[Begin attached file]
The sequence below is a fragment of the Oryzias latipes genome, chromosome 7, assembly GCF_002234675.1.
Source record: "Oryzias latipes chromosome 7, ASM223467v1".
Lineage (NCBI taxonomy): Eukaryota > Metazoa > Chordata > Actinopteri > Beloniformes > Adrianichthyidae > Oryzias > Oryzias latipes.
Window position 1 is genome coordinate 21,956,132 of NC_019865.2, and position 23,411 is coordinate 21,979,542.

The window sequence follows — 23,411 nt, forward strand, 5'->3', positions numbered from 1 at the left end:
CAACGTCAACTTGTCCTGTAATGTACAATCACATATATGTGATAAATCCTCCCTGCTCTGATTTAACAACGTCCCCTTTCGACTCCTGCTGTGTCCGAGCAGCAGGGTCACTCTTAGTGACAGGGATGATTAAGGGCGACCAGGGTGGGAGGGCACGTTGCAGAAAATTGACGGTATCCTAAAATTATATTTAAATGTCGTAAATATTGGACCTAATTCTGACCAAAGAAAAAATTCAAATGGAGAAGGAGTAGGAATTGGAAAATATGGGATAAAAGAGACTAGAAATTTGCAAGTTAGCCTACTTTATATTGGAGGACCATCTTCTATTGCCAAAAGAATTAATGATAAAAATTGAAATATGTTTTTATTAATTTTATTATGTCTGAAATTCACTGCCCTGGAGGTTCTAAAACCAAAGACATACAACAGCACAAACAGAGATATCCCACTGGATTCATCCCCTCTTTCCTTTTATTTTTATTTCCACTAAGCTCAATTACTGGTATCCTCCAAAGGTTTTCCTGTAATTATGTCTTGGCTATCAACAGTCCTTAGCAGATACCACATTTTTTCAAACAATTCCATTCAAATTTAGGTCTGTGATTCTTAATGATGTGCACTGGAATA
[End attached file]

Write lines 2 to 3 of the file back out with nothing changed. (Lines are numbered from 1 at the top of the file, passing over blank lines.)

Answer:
Source record: "Oryzias latipes chromosome 7, ASM223467v1".
Lineage (NCBI taxonomy): Eukaryota > Metazoa > Chordata > Actinopteri > Beloniformes > Adrianichthyidae > Oryzias > Oryzias latipes.